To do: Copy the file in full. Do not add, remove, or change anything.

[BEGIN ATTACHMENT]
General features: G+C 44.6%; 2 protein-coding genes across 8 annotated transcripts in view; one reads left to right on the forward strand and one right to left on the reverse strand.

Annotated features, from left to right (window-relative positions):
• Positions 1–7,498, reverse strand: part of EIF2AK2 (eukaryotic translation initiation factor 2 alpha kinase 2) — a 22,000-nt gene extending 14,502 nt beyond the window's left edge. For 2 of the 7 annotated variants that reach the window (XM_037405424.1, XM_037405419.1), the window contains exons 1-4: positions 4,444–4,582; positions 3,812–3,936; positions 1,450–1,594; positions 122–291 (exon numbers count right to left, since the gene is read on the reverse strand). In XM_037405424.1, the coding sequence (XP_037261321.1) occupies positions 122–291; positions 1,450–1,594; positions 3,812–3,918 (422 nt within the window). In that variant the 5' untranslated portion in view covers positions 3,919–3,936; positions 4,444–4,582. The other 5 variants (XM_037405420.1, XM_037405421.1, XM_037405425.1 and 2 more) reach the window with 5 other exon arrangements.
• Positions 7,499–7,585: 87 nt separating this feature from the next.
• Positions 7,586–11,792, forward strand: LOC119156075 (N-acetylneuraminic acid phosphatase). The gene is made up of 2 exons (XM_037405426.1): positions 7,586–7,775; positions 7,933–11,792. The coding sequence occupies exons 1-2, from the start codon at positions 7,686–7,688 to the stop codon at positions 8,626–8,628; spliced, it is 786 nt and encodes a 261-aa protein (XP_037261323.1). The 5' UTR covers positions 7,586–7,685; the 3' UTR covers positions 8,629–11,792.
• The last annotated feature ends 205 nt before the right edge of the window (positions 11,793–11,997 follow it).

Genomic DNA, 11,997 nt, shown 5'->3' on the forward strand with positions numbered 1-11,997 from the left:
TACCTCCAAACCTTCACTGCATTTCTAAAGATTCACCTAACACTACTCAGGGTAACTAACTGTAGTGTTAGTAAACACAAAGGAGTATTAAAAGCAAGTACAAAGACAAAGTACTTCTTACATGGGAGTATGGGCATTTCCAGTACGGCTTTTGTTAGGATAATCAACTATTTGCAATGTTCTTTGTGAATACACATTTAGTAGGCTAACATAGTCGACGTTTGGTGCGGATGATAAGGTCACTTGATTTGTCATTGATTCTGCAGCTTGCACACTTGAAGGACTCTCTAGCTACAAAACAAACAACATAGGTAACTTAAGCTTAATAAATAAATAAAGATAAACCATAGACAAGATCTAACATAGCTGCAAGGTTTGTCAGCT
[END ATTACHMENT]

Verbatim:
General features: G+C 44.6%; 2 protein-coding genes across 8 annotated transcripts in view; one reads left to right on the forward strand and one right to left on the reverse strand.

Annotated features, from left to right (window-relative positions):
• Positions 1–7,498, reverse strand: part of EIF2AK2 (eukaryotic translation initiation factor 2 alpha kinase 2) — a 22,000-nt gene extending 14,502 nt beyond the window's left edge. For 2 of the 7 annotated variants that reach the window (XM_037405424.1, XM_037405419.1), the window contains exons 1-4: positions 4,444–4,582; positions 3,812–3,936; positions 1,450–1,594; positions 122–291 (exon numbers count right to left, since the gene is read on the reverse strand). In XM_037405424.1, the coding sequence (XP_037261321.1) occupies positions 122–291; positions 1,450–1,594; positions 3,812–3,918 (422 nt within the window). In that variant the 5' untranslated portion in view covers positions 3,919–3,936; positions 4,444–4,582. The other 5 variants (XM_037405420.1, XM_037405421.1, XM_037405425.1 and 2 more) reach the window with 5 other exon arrangements.
• Positions 7,499–7,585: 87 nt separating this feature from the next.
• Positions 7,586–11,792, forward strand: LOC119156075 (N-acetylneuraminic acid phosphatase). The gene is made up of 2 exons (XM_037405426.1): positions 7,586–7,775; positions 7,933–11,792. The coding sequence occupies exons 1-2, from the start codon at positions 7,686–7,688 to the stop codon at positions 8,626–8,628; spliced, it is 786 nt and encodes a 261-aa protein (XP_037261323.1). The 5' UTR covers positions 7,586–7,685; the 3' UTR covers positions 8,629–11,792.
• The last annotated feature ends 205 nt before the right edge of the window (positions 11,793–11,997 follow it).

Genomic DNA, 11,997 nt, shown 5'->3' on the forward strand with positions numbered 1-11,997 from the left:
TACCTCCAAACCTTCACTGCATTTCTAAAGATTCACCTAACACTACTCAGGGTAACTAACTGTAGTGTTAGTAAACACAAAGGAGTATTAAAAGCAAGTACAAAGACAAAGTACTTCTTACATGGGAGTATGGGCATTTCCAGTACGGCTTTTGTTAGGATAATCAACTATTTGCAATGTTCTTTGTGAATACACATTTAGTAGGCTAACATAGTCGACGTTTGGTGCGGATGATAAGGTCACTTGATTTGTCATTGATTCTGCAGCTTGCACACTTGAAGGACTCTCTAGCTACAAAACAAACAACATAGGTAACTTAAGCTTAATAAATAAATAAAGATAAACCATAGACAAGATCTAACATAGCTGCAAGGTTTGTCAGCT